CGI so good, it’ll make you cry–“Guardians of the Galaxy, Vol. 3”

In 2014, Marvel and Disney introduced film audiences to Peter Quill, an earth man who calls himself Star Lord. Played by Chris Pratt, this Walkman-wearing, dancing fool is a thief on an alien world. The film’s success was due primarily to Pratt’s performance—a combination of sincerity, humor and ego, and the film had a great soundtrack of classic rock hits. “Guardians of the Galaxy” featured a rag tag bag of misfits played or voiced by some famous actors you wouldn’t imagine working together: Bradley Cooper voicing a raccoon, Lee Pace having fun as the villain, a tree voiced by Vin Diesel, and a colorful sister duo played by Karen Gillan and Zoe Saldana.

Directed and co-written by James Gunn, the film was a surprise hit. The band of criminals had a wonderful on-screen chemistry and that unusual blend of talent, humor and loveable odd characters returned in a sequel. Delving deeper into Star Lord’s back story, we learn that Peter Quill was born of an Earth mother and an aptly named Celestial, Ego, played by Kurt Russell. The story of the Guardians family issues wasn’t as fun or interesting as the original film but earned a bigger box office due to the popularity of the first film.

The final Guardians of the Galaxy film directed by James Gunn is “Vol. 3” now playing in theaters. It feels like Gunn tried to pack all his ideas about future Guardian stories into this one film. There are multiple worlds, lots of characters–some returning from previous films plus interesting new additions, and a soundtrack jam-packed with classic and contemporary rock hits. With a 2 ½ hour run time, you can sense that there was even more left on the cutting room floor.

It took 10 visual effects houses a year and a half to create all the various characters and worlds. With so many of the characters CGI, it’s amazing the depth of emotion that’s engendered by the actor’s performances and translated on screen. More than once, I found myself wiping away a tear. There are so many creatures in this movie and if you’re an animal lover, you’ll be both horrified at their treatment and relieved when they’re rescued.

Chukwudi Iwuji as the High Evolutionary, “Vol. 3”

This time the Guardians are fighting to save the life of Rocket (Bradley Cooper). This often-disgruntled raccoon has an endearing gruffness and acts as both warrior and pilot for the group. Now we learn his tragic backstory; Rocket was created in a lab. The High Evolutionary (Chukwudi Iwuji) is obsessed with producing the perfect species to populate the universe. Iwuji exudes menace. His performance has a gravitas that tells you he means business; he’s akin to a Shakespearan baddie. When his large hand grabs Rocket’s tiny head, he’s cradling the brain he admires. He doesn’t care a wit about the creature that the brain is operating in.

What sets the film apart from other superhero/sci-fi stories is the connections between the characters. The theme of family is strong throughout the series. The Guardians have traveled the universe together and risked life and limb for each other. They see each other’s faults and foibles but also the inherent good. They’re no longer individual thiefs or servants of evil. They’ve become superheros and each other’s family.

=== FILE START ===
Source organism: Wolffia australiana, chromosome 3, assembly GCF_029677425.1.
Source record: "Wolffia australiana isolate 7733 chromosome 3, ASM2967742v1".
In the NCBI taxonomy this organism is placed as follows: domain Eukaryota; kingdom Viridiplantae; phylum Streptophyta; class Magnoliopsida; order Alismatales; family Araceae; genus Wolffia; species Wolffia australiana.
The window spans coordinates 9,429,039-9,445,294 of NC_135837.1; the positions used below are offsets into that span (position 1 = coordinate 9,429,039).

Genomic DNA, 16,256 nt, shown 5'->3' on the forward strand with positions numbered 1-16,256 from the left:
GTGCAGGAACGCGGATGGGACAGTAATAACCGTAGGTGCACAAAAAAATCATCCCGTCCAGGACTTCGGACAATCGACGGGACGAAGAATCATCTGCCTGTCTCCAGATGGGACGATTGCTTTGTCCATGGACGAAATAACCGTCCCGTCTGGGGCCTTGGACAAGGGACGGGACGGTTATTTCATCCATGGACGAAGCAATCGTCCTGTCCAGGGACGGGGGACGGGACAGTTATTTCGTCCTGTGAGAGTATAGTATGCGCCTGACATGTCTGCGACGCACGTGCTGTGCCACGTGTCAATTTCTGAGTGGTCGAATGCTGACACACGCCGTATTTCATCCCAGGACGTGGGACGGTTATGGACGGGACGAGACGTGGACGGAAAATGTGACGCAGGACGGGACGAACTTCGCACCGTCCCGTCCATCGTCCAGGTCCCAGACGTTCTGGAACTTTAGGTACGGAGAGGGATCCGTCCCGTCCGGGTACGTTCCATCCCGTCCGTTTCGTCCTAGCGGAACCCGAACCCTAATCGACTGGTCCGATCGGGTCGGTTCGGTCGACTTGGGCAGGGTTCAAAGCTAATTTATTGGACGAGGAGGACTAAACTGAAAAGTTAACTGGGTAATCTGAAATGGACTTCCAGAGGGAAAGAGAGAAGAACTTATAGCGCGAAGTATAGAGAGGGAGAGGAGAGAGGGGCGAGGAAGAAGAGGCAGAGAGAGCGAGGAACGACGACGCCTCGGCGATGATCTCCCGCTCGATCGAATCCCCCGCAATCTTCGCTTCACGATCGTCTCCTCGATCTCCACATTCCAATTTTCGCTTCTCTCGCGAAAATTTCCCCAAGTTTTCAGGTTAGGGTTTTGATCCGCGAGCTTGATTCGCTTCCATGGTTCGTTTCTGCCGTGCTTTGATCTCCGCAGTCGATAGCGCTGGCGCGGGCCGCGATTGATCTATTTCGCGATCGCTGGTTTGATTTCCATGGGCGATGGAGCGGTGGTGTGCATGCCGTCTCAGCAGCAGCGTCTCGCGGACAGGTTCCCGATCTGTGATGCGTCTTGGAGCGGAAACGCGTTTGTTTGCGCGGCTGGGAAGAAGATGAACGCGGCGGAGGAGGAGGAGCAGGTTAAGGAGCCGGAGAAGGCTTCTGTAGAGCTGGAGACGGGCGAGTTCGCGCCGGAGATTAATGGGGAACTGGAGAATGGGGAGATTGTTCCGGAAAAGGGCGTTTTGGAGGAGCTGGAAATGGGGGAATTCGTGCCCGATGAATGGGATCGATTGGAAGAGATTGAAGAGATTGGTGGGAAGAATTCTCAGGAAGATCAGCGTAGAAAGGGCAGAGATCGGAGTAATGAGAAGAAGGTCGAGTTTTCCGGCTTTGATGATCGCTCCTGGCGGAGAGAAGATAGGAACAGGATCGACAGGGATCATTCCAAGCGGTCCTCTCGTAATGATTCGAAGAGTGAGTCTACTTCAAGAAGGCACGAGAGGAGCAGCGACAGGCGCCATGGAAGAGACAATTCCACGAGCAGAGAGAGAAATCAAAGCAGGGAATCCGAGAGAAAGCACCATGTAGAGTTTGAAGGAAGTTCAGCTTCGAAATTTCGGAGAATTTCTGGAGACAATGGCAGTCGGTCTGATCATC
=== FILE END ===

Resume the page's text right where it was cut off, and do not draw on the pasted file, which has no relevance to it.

Karen Gillan (Nebula), Pam Klementieff (Mantis), Dave Bautiste (Drax), “Guardians of the Galaxy” courtesy of Empire Magazine

This is especially true of Dave Bautiste’s character, Drax and Pam Klementieff’s Mantis. When Nebula angrily decrees the stupidity of Drax and Mantis’ limited skills, Mantis defends Drax by saying that he IS dumb but he’s the only one who makes her laugh and he’s kind and she loves him. The story takes the time to show the Guardians appreciating and understanding each other even as they bicker and fight.

Young Rocket with his friends, “Vol. 3”, courtesy of Marvel Studios

The film is full of battles and explosions and different worlds but there are also poignant moments of grief and connection. Watching four science experiments that were once a bunny, a walrus, an otter and a raccoon, discover that they can name themselves; that glee that they feel is touching. It’s only later that you’ll realize that the CGI is so brilliant, you’ve forgetten that Rocket’s sorrowful eyes aren’t real. You care about his survival and his friends. You’ve become invested in his journey.

As with so many superhero films, there are additional scenes in the credits. The first one is worth staying for, it shows the new Guardian team at work protecting citizens of another world. The second is a hint that Star Lord might return. Chris Pratt’s character is eating cereal with his grandpa on earth and there’s a brief conversation, though not much of substance.

You’ll enjoy “Guardians of the Galaxy, Vol. 3” more if you’ve seen the other two and you do need to be a fan of Chris Pratt. He’s central to the film and it’s his childlike emotional journey the story is most invested in. I found it suspenseful, emotional and gratifying. There are some gory scenes but it looks fake enough to not make audiences uncomfortable. Go enjoy this big-budget flashy Marvel movie. “Vol, 3” is an exhilarating ride and features some emotional scenes with a great cast, many of whom won’t be returning for another Guardians film.

Drinks with Films rating: 3 Intergalactic beers (out of 5)

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